www.accumulationsproject.com and Enter Inhabit enterinhabit.com.  Her current research is investigating the incremental sculpting of movement material via the contemplative practice of Authentic Movement.  Amy has worked in higher education for over a decade delivering a range of dance-related subjects at Laban, London Contemporary Dance School, Birkbeck College, Coventry University, The Northern School of Contemporary Dance and Manchester Metropolitan University.  She has a commitment to developing artist-led initiatives such as The Choreographers’ Circle in London, Decoda in Coventry and A Sunday School in Manchester.  www.amyvoris.com

Current collaborating artists

The exhibition could not have been made possible without the help and support of the  collaborating artists who contribute to the  closing finale.

Christian Kipp –  is a photographer based in Essex. He splits his time between working on his own in the natural landscape and collaborating with a variety of dance artists. He is interested in the ways that these two areas feed and reflect each other. For Christian, photography feels like a way of connecting more strongly with nature and people.www.christiankipp.com

Sellotape Cinema – Sellotape Cinema are artists Stephen Snell and Steven Chamberlain. Sellotape Cinema creates film worked directly onto sticky tape and played through a specially adapted projector. This medium lends itself to processes usually associated with experimental film, montage, direct to film techniques, as well as media specific techniques, notably ‘flayed paper’. www.sellotapecinema.com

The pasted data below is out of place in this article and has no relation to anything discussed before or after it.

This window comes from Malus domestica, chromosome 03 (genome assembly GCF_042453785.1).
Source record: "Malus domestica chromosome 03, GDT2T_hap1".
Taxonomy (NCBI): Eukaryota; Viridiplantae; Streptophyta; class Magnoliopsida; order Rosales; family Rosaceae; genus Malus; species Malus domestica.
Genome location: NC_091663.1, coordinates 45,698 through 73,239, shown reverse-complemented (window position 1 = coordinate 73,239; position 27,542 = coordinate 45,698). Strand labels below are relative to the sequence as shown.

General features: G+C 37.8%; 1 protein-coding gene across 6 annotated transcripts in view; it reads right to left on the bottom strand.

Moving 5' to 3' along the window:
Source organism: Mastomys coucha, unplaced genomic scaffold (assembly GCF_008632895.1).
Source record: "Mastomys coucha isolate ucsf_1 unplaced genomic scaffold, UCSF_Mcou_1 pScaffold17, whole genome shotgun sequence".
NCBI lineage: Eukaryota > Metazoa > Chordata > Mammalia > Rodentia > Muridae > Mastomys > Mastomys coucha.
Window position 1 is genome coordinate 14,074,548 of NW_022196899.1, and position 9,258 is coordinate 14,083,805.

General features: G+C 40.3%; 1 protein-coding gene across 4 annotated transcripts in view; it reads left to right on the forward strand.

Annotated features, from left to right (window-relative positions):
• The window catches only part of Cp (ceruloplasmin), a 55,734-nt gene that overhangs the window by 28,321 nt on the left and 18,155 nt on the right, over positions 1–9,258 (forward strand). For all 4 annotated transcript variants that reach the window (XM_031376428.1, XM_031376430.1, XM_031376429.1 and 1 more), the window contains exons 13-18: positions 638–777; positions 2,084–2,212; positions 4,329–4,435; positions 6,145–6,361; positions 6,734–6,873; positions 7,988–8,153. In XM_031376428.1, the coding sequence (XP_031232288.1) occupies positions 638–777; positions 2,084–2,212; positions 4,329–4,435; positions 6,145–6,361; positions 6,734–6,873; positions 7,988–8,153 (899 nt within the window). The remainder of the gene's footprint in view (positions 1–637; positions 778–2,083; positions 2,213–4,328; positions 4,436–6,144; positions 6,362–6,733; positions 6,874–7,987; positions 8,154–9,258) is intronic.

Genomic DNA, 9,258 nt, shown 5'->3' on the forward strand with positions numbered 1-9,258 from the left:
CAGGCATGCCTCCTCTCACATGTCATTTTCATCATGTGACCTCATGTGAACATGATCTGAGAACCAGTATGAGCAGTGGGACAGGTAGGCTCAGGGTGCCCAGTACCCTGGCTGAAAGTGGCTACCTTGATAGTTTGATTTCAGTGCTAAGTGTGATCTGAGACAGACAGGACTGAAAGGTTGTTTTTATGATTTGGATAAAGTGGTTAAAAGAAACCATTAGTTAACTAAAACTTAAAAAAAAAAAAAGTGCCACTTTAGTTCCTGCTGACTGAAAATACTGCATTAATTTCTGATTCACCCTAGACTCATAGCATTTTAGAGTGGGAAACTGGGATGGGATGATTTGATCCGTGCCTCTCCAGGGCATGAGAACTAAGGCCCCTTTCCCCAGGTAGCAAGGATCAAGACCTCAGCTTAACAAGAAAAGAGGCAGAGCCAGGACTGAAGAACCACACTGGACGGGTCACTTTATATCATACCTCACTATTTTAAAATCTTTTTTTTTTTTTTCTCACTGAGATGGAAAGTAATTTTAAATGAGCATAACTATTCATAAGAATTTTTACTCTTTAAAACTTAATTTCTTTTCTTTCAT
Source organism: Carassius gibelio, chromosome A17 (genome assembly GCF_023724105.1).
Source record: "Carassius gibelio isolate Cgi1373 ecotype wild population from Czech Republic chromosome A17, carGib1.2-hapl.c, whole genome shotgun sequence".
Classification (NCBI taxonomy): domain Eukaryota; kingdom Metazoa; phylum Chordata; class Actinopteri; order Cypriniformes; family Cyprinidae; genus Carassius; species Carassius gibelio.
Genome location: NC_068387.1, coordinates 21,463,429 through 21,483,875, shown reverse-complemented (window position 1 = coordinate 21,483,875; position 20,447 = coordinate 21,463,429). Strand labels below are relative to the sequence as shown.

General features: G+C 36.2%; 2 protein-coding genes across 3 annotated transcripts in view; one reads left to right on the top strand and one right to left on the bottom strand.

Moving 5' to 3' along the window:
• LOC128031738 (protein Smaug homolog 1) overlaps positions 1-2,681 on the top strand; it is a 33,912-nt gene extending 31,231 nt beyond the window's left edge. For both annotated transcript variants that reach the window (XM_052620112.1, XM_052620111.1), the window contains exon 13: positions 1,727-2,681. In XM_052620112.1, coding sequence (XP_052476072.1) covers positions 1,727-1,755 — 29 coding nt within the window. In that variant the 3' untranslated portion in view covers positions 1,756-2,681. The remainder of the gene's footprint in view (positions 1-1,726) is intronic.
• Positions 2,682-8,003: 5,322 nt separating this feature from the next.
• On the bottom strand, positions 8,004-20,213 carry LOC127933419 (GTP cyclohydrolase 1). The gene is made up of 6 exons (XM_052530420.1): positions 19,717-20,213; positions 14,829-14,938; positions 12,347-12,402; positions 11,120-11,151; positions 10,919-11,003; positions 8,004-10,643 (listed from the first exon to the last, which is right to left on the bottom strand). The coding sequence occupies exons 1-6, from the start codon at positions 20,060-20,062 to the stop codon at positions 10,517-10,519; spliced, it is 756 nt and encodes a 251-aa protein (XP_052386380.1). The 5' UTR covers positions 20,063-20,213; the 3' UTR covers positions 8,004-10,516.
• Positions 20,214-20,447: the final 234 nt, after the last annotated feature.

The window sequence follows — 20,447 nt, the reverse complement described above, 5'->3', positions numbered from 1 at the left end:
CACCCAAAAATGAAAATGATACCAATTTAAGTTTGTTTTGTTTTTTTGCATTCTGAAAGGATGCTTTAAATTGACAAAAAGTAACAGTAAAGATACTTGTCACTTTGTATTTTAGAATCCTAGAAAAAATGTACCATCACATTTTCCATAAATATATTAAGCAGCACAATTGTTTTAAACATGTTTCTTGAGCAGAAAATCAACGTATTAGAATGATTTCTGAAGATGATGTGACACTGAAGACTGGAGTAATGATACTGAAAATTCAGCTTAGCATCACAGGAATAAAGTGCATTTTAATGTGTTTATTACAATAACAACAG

Tom Tebby is a visual artist and composer of electronic soundscapes. Through a natural process of experimenting with perceptions and experiences of space his practice in visual arts informs his more recent exploration in to sound composition. He has worked in Birmingham as a freelance designer for 15 years and is also a tutor on the BA Architecture course at the Birmingham School of Architecture and Design at Birmingham City University. www.tomtebby.com

Previous collaborating  artists

Cath Cullinane – Lighting Designer ‘I have a fascination for the moving body as it splinters into the shapes of light…it evokes and delights my senses simultaneously.’ Originally from Liverpool, Cath has worked as a Performance Technician for over 20 years, in theatres, colleges and festivals in the UK and Europe. She is currently Senior Theatre Technician / Skills Instructor at Coventry University and has enjoyed experimenting with non-theatre light. Most recently Cath has worked on lighting commissions for KILN (formally Kindle Theatre).

Daren Pickles is a composer of electronic music and Associate Head of Performing Arts at Coventry University. He is currently researching feedback systems in composition, the application of Cybernetics to compositional systems and generative music for his Ph.D. He has worked with creative audio technology for over 25 years, as a recording artist with electronic music act Supercharger and as a composer for film and television.

Nicholas Peters is a musician and Lecturer at Coventry University. He is a member of the Central Composers’ Alliance  and he is researching toward his PhD in music. His musical output covers a variety of activities, from performing and improvising through to composition and arranging. He has also worked in live television as a Score Reader. His website is: www.nicholaspeters.co.uk